Cluster analysis identified two models of IST provision: (a) independent and (b) enhanced provision based around a community intellectual disability service. ISTs aspire to adopt person-centred care, mostly use the framework of positive behaviour support for behaviour that challenges, and report concerns about organisational and wider context issues.
This is the first study to examine the delivery of intensive support to people with intellectual disability and behaviour that challenges. A two-cluster model of ISTs was found to have statistical validity and clinical utility. The clinical heterogeneity indicates that further evaluation of these service models is needed to establish their clinical and cost-effectiveness.
Crisis resolution teams (CRTs) offer brief, intensive home treatment for people experiencing mental health crisis. CRT implementation is highly variable; positive trial outcomes have not been reproduced in scaled-up CRT care.
To evaluate a 1-year programme to improve CRTs’ model fidelity in a non-masked, cluster-randomised trial (part of the Crisis team Optimisation and RElapse prevention (CORE) research programme, trial registration number: ISRCTN47185233).
Fifteen CRTs in England received an intervention, informed by the US Implementing Evidence-Based Practice project, involving support from a CRT facilitator, online implementation resources and regular team fidelity reviews. Ten control CRTs received no additional support. The primary outcome was patient satisfaction, measured by the Client Satisfaction Questionnaire (CSQ-8), completed by 15 patients per team at CRT discharge (n = 375). Secondary outcomes: CRT model fidelity, continuity of care, staff well-being, in-patient admissions and bed use and CRT readmissions were also evaluated.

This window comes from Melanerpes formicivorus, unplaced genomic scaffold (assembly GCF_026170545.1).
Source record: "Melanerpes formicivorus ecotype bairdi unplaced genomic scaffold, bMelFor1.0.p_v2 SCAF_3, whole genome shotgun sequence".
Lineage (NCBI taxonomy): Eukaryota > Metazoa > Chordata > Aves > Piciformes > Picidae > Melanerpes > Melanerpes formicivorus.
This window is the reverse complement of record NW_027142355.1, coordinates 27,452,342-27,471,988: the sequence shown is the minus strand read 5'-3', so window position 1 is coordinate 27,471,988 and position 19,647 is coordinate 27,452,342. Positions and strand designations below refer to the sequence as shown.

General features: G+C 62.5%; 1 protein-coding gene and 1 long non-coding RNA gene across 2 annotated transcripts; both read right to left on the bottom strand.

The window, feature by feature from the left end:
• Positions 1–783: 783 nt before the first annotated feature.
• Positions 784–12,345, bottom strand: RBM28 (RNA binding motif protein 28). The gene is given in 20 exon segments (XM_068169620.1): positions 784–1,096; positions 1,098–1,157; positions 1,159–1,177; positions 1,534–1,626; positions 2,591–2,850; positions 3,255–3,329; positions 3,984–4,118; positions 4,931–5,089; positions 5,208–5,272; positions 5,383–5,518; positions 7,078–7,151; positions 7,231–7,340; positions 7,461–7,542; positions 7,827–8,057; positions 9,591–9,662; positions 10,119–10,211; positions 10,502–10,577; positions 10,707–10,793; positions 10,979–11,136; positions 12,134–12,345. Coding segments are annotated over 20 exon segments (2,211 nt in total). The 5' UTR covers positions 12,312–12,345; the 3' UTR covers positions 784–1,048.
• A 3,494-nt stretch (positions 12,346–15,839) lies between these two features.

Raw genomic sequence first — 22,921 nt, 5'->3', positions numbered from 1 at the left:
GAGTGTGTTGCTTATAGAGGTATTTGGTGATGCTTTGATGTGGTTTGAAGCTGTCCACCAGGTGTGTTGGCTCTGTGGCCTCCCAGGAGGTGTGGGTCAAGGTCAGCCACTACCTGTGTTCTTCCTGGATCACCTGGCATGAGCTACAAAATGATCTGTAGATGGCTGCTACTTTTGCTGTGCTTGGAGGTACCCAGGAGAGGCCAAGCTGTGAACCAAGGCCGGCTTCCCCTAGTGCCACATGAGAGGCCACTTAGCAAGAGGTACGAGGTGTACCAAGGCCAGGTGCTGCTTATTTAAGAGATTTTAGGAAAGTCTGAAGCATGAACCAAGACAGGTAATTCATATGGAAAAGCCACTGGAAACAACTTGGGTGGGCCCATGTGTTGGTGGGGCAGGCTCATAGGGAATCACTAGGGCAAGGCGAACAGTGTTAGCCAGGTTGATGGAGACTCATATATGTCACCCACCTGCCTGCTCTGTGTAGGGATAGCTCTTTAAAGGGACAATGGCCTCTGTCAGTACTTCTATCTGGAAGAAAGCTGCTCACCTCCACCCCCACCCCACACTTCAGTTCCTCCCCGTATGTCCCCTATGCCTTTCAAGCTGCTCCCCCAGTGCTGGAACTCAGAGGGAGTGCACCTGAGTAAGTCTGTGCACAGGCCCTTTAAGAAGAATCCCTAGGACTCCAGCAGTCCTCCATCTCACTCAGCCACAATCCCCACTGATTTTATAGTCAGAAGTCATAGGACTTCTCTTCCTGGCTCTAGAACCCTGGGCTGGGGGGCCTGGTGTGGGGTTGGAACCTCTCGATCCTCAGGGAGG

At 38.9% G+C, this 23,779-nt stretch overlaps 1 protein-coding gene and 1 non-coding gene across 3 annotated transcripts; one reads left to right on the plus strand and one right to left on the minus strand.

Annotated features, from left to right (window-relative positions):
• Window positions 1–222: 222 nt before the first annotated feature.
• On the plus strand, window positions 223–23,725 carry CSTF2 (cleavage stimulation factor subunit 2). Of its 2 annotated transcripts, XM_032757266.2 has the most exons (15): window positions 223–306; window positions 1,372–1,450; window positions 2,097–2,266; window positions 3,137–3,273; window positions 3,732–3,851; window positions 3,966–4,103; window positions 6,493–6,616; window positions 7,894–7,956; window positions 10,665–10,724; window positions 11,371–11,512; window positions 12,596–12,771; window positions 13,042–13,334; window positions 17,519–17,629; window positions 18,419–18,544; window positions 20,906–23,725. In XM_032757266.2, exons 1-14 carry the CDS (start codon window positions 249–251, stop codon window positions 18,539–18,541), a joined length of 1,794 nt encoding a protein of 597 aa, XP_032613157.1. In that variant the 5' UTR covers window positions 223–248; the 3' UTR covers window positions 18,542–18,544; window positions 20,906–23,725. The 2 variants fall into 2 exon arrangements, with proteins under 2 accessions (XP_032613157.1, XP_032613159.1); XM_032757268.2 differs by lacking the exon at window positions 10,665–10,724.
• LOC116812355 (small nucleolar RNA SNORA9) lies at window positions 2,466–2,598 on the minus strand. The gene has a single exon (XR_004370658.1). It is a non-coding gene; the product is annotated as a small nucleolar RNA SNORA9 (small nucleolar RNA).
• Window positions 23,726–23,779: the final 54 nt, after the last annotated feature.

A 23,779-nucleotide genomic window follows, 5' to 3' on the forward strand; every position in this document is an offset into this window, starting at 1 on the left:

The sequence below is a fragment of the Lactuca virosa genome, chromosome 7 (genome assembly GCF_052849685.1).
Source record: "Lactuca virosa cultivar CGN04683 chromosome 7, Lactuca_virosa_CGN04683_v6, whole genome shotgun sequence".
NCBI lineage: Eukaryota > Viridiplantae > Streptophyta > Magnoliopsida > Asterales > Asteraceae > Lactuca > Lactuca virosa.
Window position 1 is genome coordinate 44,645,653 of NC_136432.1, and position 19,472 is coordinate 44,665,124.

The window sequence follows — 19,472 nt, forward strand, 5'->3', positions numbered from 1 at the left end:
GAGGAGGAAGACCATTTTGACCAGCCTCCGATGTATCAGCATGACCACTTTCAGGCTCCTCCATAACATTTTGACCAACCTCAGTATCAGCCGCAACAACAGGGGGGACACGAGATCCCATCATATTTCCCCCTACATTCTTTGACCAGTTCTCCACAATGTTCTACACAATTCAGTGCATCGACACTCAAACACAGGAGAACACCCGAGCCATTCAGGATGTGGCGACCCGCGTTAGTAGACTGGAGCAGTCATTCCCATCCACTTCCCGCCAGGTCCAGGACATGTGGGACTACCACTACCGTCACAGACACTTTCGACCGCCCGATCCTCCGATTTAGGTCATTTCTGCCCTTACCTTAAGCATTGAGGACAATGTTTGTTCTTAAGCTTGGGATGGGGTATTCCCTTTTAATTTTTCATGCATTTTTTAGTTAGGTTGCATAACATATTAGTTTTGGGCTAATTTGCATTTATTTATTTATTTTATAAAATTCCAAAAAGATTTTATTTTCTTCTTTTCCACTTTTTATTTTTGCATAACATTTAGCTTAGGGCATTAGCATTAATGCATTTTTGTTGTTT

All CRTs were retained in the trial. Median follow-up CSQ-8 score was 28 in each group: the adjusted average in the intervention group was higher than in the control group by 0.97 (95% CI −1.02 to 2.97) but this was not significant (P = 0.34). There were fewer in-patient admissions, lower in-patient bed use and better staff psychological health in intervention teams. Model fidelity rose in most intervention teams and was significantly higher than in control teams at follow-up. There were no significant effects for other outcomes.
The CRT service improvement programme did not achieve its primary aim of improving patient satisfaction. It showed some promise in improving CRT model fidelity and reducing acute in-patient admissions.
Shared decision-making is a collaborative process in which clinicians and patients make treatment decisions together. Although it is considered essential to patient-centred care, the adoption of shared decision-making into routine clinical practice has been slow, and there is a need to increase implementation. This paper describes the development and delivery of a training intervention to promote shared decision-making in medication management in mental health as part of the Shared Involvement in Medication Management Education (ShIMME) project. Three stakeholder groups (service users, care coordinators and psychiatrists) received training in shared decision-making, and their feedback was evaluated. The programme was mostly well received, with all groups rating interaction with peers as the best aspect of the training. This small-scale pilot shows that it is feasible to deliver training in shared decision-making to several key stakeholders. Larger studies will be required to assess the effectiveness of such training.
This paper concerns certain questions which arose during the analysis of a trial showing positive effects of tacrine in Alzheimer's disease. Cognitive improvement occurred during the first two weeks, reached a maximum at one month and was maintained during the rest of the three-month treatment period. Rebound effects were not detected in any of the key outcome variables, but were suggested by one of the supporting cognitive tests and other measures. Practice effects occurred on tests which were repeated at short intervals or too frequently. The paper discusses the significance of these findings for the interpretation of other trials and for practical management.